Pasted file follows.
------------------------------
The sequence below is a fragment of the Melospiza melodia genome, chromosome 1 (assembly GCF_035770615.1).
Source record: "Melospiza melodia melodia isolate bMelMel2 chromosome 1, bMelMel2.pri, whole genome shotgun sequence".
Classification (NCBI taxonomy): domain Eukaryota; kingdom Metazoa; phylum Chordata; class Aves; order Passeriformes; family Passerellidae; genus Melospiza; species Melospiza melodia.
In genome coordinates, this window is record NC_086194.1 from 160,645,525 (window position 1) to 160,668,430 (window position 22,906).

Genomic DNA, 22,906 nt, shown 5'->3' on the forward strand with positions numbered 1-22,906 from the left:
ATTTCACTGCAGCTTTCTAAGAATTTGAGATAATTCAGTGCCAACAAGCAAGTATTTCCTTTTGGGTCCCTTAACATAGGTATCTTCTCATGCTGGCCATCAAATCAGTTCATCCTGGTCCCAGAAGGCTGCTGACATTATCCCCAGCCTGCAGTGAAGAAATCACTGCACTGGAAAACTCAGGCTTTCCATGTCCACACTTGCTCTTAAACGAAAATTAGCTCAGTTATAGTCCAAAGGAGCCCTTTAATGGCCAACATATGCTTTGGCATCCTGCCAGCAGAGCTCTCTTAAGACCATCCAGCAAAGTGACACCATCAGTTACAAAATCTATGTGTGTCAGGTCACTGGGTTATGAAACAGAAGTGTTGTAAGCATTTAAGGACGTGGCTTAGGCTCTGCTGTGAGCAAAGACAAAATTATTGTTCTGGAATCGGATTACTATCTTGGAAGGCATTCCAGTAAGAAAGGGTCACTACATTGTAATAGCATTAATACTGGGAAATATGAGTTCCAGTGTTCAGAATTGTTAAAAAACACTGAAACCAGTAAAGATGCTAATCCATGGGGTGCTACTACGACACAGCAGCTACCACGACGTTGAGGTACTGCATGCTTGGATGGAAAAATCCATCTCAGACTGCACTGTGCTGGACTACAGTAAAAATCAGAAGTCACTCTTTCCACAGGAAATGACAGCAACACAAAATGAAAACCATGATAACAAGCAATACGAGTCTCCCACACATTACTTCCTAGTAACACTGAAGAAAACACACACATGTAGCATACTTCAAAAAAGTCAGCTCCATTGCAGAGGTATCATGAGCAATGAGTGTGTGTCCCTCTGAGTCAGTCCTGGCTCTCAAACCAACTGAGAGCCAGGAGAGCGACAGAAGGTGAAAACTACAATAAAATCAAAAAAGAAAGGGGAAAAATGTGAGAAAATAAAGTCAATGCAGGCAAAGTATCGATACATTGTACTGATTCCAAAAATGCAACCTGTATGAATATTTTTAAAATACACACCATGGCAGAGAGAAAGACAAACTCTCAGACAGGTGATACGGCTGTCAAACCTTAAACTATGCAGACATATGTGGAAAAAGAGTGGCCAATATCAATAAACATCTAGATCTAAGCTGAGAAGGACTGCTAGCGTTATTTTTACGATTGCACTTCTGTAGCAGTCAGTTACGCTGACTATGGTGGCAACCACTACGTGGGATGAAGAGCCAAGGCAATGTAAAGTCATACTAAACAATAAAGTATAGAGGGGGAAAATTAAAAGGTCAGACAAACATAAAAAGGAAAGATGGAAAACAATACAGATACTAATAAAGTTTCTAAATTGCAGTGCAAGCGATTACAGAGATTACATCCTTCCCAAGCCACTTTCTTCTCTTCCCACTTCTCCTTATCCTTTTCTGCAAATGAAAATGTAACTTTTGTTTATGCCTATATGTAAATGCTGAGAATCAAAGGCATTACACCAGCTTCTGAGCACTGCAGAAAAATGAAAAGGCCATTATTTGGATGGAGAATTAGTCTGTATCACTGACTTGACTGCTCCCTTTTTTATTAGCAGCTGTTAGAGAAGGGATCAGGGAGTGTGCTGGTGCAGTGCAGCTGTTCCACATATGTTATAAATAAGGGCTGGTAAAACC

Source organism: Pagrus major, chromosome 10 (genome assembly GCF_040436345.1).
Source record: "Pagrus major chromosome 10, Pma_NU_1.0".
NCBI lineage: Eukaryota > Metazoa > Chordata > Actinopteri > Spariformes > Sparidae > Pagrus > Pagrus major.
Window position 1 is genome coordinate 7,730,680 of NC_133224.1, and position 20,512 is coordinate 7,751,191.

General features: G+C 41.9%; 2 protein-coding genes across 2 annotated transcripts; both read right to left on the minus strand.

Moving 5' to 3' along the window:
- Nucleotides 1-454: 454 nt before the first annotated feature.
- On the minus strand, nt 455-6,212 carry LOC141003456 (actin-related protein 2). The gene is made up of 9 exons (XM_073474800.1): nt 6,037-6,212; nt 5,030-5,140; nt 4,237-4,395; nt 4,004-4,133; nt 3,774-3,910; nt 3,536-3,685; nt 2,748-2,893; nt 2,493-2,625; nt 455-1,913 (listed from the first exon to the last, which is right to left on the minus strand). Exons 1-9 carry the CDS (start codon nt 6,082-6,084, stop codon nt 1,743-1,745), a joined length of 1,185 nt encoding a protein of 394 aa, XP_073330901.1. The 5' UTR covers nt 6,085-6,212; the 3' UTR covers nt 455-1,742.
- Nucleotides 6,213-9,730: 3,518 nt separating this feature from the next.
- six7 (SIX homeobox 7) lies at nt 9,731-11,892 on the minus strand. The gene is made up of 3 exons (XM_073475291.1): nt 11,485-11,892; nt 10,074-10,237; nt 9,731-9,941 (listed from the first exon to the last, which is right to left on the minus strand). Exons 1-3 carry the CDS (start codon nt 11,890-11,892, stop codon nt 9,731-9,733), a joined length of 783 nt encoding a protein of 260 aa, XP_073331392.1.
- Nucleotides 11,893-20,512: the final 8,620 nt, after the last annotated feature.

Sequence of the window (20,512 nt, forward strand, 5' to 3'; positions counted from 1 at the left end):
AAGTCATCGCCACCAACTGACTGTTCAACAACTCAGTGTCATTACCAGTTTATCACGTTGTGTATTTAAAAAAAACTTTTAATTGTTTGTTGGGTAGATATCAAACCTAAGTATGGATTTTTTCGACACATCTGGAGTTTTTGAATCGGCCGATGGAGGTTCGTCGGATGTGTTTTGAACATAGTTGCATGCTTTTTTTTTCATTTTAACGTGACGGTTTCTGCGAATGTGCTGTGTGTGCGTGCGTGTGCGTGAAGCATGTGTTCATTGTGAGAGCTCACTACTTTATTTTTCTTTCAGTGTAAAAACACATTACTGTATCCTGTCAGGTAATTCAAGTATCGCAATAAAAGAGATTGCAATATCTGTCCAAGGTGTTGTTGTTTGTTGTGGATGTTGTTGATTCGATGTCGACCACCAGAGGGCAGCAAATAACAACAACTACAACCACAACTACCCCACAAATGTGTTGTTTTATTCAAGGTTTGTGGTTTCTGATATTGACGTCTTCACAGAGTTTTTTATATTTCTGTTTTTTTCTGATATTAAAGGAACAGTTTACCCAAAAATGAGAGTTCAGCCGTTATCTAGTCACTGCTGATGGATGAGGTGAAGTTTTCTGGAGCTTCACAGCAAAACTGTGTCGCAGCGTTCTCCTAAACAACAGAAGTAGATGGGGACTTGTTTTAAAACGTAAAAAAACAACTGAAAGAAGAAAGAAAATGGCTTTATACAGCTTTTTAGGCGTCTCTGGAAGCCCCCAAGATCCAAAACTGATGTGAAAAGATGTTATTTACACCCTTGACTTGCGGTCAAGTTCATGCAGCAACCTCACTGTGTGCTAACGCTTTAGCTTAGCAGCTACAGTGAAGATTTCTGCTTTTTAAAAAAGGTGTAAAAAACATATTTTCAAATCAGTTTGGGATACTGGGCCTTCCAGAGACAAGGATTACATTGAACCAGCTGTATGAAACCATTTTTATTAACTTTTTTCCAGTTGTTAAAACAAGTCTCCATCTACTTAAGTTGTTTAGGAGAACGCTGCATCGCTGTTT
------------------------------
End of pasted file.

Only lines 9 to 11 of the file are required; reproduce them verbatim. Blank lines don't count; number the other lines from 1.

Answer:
NCBI lineage: Eukaryota > Metazoa > Chordata > Actinopteri > Spariformes > Sparidae > Pagrus > Pagrus major.
Window position 1 is genome coordinate 7,730,680 of NC_133224.1, and position 20,512 is coordinate 7,751,191.

General features: G+C 41.9%; 2 protein-coding genes across 2 annotated transcripts; both read right to left on the minus strand.